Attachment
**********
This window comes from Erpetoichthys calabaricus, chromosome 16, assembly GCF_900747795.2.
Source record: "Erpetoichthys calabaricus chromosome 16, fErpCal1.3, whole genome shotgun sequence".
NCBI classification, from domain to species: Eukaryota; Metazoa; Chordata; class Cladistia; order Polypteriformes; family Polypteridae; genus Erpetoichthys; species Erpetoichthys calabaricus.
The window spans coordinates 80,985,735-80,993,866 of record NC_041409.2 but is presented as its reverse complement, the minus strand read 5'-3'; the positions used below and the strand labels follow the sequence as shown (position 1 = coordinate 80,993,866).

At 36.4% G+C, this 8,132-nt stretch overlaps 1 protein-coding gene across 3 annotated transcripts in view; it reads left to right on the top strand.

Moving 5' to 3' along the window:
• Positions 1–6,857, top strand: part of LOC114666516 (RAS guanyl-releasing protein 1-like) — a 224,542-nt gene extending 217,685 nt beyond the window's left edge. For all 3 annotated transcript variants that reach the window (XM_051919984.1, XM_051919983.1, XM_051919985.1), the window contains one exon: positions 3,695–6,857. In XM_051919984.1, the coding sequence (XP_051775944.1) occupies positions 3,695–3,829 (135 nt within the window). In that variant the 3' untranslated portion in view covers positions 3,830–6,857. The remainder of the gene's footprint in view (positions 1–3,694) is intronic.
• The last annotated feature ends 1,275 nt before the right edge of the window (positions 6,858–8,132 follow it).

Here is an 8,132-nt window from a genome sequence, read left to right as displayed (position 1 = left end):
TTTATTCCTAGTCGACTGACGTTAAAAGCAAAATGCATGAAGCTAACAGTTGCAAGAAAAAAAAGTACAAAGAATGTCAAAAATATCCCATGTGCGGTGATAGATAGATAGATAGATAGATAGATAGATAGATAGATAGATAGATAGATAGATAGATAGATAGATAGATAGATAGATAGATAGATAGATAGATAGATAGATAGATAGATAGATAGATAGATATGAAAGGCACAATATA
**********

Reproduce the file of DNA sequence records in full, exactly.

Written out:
This window comes from Erpetoichthys calabaricus, chromosome 16, assembly GCF_900747795.2.
Source record: "Erpetoichthys calabaricus chromosome 16, fErpCal1.3, whole genome shotgun sequence".
NCBI classification, from domain to species: Eukaryota; Metazoa; Chordata; class Cladistia; order Polypteriformes; family Polypteridae; genus Erpetoichthys; species Erpetoichthys calabaricus.
The window spans coordinates 80,985,735-80,993,866 of record NC_041409.2 but is presented as its reverse complement, the minus strand read 5'-3'; the positions used below and the strand labels follow the sequence as shown (position 1 = coordinate 80,993,866).

At 36.4% G+C, this 8,132-nt stretch overlaps 1 protein-coding gene across 3 annotated transcripts in view; it reads left to right on the top strand.

Moving 5' to 3' along the window:
• Positions 1–6,857, top strand: part of LOC114666516 (RAS guanyl-releasing protein 1-like) — a 224,542-nt gene extending 217,685 nt beyond the window's left edge. For all 3 annotated transcript variants that reach the window (XM_051919984.1, XM_051919983.1, XM_051919985.1), the window contains one exon: positions 3,695–6,857. In XM_051919984.1, the coding sequence (XP_051775944.1) occupies positions 3,695–3,829 (135 nt within the window). In that variant the 3' untranslated portion in view covers positions 3,830–6,857. The remainder of the gene's footprint in view (positions 1–3,694) is intronic.
• The last annotated feature ends 1,275 nt before the right edge of the window (positions 6,858–8,132 follow it).

Here is an 8,132-nt window from a genome sequence, read left to right as displayed (position 1 = left end):
TTTATTCCTAGTCGACTGACGTTAAAAGCAAAATGCATGAAGCTAACAGTTGCAAGAAAAAAAAGTACAAAGAATGTCAAAAATATCCCATGTGCGGTGATAGATAGATAGATAGATAGATAGATAGATAGATAGATAGATAGATAGATAGATAGATAGATAGATAGATAGATAGATAGATAGATAGATAGATAGATAGATAGATAGATAGATAGATAGATATGAAAGGCACAATATA